Escape from reality with…the worst parts of reality!

I'm not putting pink games down. If that's what you like to play, then play on. But those aren't the kind of games I want to make. And they aren't the kinds of games the women I'm targeting want to play.

So when I was approached by the New England studio for game ideas, I knew exactly what I wanted to pitch.

And they loved it.

They got it. They saw the potential.

But (there's always a "but") they aren't ready to make them. For various reasons I can't discuss, it would be a while before they could make my games. It might still happen, but not right away. It's strange to have a pitch succeed, yet end up feeling like it failed. But that's where I am right now.

Another studio has expressed interest in hearing my ideas, so I'll pitch to them and see what happens. In the meantime, I guess it's time to see what existing projects I'd like to be a part of. 

Endless possibilities.

Endless possibilities.

The Creativity of Limits

Kabe Wilson reassembled the words of Virginia Woolf's A Room of One's Own to tell an entirely different story about modern racial and cultural politics. This short article is a great read about his process and how unexpected connections informed his word choices.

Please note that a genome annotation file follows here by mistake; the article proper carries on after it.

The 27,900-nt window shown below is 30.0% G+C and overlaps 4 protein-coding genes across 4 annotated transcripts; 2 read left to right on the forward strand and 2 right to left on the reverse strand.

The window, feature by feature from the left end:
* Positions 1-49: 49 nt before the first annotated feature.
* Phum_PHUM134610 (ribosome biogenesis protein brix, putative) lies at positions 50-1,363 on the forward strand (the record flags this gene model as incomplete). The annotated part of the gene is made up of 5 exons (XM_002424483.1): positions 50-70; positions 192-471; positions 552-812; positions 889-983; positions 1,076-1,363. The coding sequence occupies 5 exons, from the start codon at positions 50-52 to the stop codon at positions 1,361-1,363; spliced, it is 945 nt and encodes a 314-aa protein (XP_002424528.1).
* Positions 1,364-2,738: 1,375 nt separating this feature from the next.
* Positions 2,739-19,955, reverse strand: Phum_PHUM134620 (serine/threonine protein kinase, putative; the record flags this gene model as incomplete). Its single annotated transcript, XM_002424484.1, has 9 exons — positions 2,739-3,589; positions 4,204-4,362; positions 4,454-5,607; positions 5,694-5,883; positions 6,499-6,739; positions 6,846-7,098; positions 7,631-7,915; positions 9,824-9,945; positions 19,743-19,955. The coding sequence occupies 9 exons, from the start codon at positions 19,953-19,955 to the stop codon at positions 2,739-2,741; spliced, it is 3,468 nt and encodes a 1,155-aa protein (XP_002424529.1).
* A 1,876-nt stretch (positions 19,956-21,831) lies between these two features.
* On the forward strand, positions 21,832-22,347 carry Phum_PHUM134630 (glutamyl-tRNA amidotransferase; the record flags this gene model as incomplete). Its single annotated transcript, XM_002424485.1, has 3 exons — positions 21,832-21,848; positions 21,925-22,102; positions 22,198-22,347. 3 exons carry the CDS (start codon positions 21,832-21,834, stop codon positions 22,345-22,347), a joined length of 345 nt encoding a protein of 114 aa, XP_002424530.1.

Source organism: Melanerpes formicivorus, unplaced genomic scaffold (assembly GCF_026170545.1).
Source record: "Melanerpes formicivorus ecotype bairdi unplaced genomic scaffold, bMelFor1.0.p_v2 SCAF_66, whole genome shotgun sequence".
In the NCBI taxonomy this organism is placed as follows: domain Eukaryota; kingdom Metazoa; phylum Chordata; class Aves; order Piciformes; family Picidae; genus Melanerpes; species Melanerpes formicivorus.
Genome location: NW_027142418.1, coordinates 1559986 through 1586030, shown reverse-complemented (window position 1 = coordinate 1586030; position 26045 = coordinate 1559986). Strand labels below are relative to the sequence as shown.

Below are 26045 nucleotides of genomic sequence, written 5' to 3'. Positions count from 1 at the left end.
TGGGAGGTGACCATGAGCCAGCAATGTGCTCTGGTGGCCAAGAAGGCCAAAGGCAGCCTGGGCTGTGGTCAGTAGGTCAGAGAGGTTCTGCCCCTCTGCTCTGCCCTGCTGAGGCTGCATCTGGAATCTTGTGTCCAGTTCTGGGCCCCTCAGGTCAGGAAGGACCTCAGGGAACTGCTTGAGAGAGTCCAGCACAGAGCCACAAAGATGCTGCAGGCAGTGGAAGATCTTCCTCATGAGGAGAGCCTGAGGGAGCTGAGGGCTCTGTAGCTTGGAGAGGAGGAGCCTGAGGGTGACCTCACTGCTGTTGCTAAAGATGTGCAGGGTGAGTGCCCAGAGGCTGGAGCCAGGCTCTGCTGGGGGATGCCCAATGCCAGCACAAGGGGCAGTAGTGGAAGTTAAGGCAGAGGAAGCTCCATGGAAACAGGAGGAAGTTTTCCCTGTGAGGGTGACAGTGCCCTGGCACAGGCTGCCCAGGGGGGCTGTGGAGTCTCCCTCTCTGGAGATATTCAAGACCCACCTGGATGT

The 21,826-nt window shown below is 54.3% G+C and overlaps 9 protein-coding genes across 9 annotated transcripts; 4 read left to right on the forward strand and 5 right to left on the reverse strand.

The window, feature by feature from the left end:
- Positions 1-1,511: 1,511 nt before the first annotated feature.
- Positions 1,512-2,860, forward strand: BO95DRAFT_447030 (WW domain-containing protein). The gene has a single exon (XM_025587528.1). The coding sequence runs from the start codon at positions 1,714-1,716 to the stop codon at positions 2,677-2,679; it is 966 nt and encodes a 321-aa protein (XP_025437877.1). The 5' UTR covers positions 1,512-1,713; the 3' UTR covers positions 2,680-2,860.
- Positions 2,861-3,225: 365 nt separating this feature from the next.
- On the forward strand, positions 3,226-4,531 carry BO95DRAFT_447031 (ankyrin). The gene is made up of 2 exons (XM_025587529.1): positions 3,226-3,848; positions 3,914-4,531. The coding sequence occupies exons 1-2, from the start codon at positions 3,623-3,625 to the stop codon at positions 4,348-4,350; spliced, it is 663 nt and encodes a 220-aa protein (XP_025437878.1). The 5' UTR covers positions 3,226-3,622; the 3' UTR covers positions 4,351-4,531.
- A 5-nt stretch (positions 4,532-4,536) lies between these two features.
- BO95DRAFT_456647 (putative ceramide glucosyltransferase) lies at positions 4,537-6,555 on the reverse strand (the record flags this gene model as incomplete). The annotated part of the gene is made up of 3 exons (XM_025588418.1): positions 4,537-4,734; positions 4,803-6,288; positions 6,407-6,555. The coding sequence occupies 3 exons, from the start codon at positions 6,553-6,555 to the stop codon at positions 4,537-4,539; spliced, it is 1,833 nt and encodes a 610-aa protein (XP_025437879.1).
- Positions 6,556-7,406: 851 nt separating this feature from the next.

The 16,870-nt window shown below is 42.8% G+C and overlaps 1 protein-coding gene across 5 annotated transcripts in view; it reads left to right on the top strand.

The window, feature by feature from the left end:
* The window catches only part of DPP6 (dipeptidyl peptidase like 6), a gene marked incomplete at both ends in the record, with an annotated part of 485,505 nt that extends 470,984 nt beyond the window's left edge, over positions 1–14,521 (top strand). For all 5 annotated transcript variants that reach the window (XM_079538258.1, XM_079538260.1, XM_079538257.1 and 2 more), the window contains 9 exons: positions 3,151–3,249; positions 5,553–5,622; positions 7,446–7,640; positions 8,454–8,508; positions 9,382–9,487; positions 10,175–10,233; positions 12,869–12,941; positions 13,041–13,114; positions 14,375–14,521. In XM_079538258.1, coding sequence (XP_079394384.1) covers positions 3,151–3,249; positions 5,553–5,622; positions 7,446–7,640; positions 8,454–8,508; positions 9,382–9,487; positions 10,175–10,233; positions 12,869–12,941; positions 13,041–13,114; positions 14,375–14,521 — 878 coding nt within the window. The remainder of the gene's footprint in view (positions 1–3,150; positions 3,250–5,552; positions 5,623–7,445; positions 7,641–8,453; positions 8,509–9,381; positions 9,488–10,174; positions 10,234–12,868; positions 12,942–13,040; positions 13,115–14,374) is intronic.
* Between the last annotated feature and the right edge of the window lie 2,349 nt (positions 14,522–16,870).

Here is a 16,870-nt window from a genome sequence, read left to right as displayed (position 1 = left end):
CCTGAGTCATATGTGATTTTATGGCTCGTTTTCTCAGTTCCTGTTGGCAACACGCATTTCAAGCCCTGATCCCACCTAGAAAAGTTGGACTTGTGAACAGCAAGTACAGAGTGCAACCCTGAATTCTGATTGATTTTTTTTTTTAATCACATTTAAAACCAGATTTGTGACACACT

A page from Of One Woman Or So.

A page from Of One Woman Or So.

When I talk about how collaborative the gamewriting process is, people often ask me if I'm bothered by the limitations. The answer is no. Parameters can inspire creativity, because you must figure out how to tell your story within those constraints. The story of how Kabe Wilson linked Woolf's writing to Toni Morrison and Howard University is a wonderful example of this kind of forced creativity. Thinking outside (or around)  the box can lead to serendipities and  epiphanies. You often end up with more original story ideas because you couldn't go the traditional route or employ the usual tropes. It's more difficult to work within constraints. And it can require more research and more examination. But if you succeed, the payoff is profound.